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Posted: Jul 03, 2012

EPA releases draft report of its third Nanomaterial Case Study

(Nanowerk News) EPA announces the release of the draft report, Nanomaterial Case Study: A Comparison of Multiwalled Carbon Nanotube and Decabromodiphenyl Ether Flame-Retardant Coatings Applied to Upholstery Textiles (External Review Draft), for public viewing and comment. This was announced in a July 2, 2012 Federal Register Notice along with information about the upcoming public Information Exchange Meeting scheduled for October 29, 2012. The purpose of this meeting is to receive comments and questions on the draft document, as well as provide information on the draft document and a workshop process that it will be used in, which is being conducted independently by RTI International, a contractor for EPA. The deadline for comments on the draft document is August 31, 2012.
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The draft document is intended to be used as part of a process to identify what is known and, more importantly, what is not yet known that could be of value in assessing the broad implications of specific nanomaterials. Like previous case studies (see History/ Chronology below), this draft case study on multiwalled carbon nanotubes (MWCNTs) is based on the comprehensive environmental assessment (CEA) approach, which consists of both a framework and a process. Unlike previous case studies this case study incorporates information about a traditional (i.e., “non-nano-enabled”) product, against which the MWCNT flame-retardant coating applied to upholstery textiles (i.e., the “nano-enabled” product) can be compared. The comparative element serves dual-purposes: 1) to provide a more robust database that facilitates identification of data gaps related to the nano-enabled product and 2) to provide a context for identifying key factors and data gaps for future efforts to evaluate risk-related trade-offs between a nano-enabled and non-nano-enabled product.
This draft case study does not represent a completed or even a preliminary assessment of MWCNTs; rather, it uses the CEA framework to structure information from available literature and other resources (e.g., government reports) on the product life cycle, fate and transport processes in various environmental media, exposure-dose characterization, and impacts in human, ecological, and environmental receptors. Importantly, information on other direct and indirect ramifications of both primary and secondary substances or stressors associated with the nanomaterial is also included when available. The draft case study provides a basis for the next step of the CEA process, whereby collective judgment is used to identify and prioritize research gaps to support future assessment efforts that inform near-term risk management goals.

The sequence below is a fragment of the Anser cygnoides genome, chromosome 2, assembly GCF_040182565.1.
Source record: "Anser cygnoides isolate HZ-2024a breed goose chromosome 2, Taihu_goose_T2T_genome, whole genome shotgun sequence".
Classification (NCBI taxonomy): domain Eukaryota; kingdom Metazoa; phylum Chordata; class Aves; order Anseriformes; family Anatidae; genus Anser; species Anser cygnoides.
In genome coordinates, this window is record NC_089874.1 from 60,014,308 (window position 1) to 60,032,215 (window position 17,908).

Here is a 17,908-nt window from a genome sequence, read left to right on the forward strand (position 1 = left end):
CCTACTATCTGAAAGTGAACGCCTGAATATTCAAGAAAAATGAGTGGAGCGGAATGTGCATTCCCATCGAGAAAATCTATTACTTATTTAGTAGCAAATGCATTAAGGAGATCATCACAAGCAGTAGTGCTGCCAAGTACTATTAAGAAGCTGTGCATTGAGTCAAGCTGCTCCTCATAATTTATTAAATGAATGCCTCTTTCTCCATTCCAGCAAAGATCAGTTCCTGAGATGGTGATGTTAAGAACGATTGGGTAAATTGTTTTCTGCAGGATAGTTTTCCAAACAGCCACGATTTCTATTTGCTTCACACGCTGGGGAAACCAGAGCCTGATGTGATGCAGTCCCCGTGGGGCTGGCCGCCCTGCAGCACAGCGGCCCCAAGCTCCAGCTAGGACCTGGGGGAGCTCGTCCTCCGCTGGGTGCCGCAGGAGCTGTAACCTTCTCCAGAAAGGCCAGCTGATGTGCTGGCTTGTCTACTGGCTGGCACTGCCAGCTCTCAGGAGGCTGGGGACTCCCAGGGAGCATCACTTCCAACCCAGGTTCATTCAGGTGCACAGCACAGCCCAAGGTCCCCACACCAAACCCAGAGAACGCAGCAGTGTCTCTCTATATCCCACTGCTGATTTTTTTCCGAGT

Engineered nanoscale materials (nanomaterials) are generally described as having at least one dimension between 1 and 100 nanometers (nm). They often have novel or unique properties that arise from their small size. Like all technological developments, nanomaterials offer the potential for both benefits and risks. The assessment of such risks and benefits requires information, but given the nascent state of nanotechnology, much remains to be learned about the characteristics and effects of nanomaterials. The draft case study document will provide a starting point for a workshop process that engages experts with diverse technical (e.g., toxicology, polymer science, environmental fate and transport) and sector (e.g., industry, academia, government) backgrounds. Experts will use the draft case study document to identify and prioritize research gaps that could support future assessment and risk management efforts for multiwalled carbon nanotubes (MWCNTs). This prioritization takes place through a structured decision process that allows each expert to have equal input on the outcome. RTI International, an EPA contractor, will independently conduct this structured workshop process through the use of web-based tools and a face-to-face workshop.
Some research gaps identified through this workshop process may be specific to the use of MWCNT in flame-retardant coatings applied to upholstery textiles; others may relate more broadly to MWCNT irrespective of its application, while still others may apply more widely to nanomaterials in general. Readers are encouraged to consider the draft document and offer specific comments on how information or research gaps might be better expressed. These and other comments should be submitted as explained below under "Additional Information".
Source: EPA
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